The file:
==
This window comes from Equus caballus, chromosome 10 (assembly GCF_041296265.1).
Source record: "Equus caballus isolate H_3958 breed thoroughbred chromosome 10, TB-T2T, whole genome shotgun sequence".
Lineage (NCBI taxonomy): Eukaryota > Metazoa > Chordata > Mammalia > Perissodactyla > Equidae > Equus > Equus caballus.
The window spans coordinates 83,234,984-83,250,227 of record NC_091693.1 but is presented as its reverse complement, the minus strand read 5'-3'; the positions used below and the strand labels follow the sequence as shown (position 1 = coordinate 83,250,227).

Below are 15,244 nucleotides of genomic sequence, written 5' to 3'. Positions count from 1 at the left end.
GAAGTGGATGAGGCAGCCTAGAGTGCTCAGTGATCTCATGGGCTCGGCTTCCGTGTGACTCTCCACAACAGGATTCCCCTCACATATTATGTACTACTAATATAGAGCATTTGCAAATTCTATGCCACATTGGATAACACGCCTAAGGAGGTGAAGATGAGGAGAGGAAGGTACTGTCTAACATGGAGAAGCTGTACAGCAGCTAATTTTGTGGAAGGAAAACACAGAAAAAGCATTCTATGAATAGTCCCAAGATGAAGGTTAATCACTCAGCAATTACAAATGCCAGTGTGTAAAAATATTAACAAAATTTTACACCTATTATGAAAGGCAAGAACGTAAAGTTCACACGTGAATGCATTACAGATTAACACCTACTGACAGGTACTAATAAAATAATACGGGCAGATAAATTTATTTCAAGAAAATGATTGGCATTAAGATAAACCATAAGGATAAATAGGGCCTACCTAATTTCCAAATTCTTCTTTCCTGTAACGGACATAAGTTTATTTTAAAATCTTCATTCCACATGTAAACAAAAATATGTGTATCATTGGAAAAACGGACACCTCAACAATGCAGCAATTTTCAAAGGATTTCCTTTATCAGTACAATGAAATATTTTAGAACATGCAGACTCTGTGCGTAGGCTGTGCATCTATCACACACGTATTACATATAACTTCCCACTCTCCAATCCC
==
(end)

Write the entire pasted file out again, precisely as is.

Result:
This window comes from Equus caballus, chromosome 10 (assembly GCF_041296265.1).
Source record: "Equus caballus isolate H_3958 breed thoroughbred chromosome 10, TB-T2T, whole genome shotgun sequence".
Lineage (NCBI taxonomy): Eukaryota > Metazoa > Chordata > Mammalia > Perissodactyla > Equidae > Equus > Equus caballus.
The window spans coordinates 83,234,984-83,250,227 of record NC_091693.1 but is presented as its reverse complement, the minus strand read 5'-3'; the positions used below and the strand labels follow the sequence as shown (position 1 = coordinate 83,250,227).

Below are 15,244 nucleotides of genomic sequence, written 5' to 3'. Positions count from 1 at the left end.
GAAGTGGATGAGGCAGCCTAGAGTGCTCAGTGATCTCATGGGCTCGGCTTCCGTGTGACTCTCCACAACAGGATTCCCCTCACATATTATGTACTACTAATATAGAGCATTTGCAAATTCTATGCCACATTGGATAACACGCCTAAGGAGGTGAAGATGAGGAGAGGAAGGTACTGTCTAACATGGAGAAGCTGTACAGCAGCTAATTTTGTGGAAGGAAAACACAGAAAAAGCATTCTATGAATAGTCCCAAGATGAAGGTTAATCACTCAGCAATTACAAATGCCAGTGTGTAAAAATATTAACAAAATTTTACACCTATTATGAAAGGCAAGAACGTAAAGTTCACACGTGAATGCATTACAGATTAACACCTACTGACAGGTACTAATAAAATAATACGGGCAGATAAATTTATTTCAAGAAAATGATTGGCATTAAGATAAACCATAAGGATAAATAGGGCCTACCTAATTTCCAAATTCTTCTTTCCTGTAACGGACATAAGTTTATTTTAAAATCTTCATTCCACATGTAAACAAAAATATGTGTATCATTGGAAAAACGGACACCTCAACAATGCAGCAATTTTCAAAGGATTTCCTTTATCAGTACAATGAAATATTTTAGAACATGCAGACTCTGTGCGTAGGCTGTGCATCTATCACACACGTATTACATATAACTTCCCACTCTCCAATCCC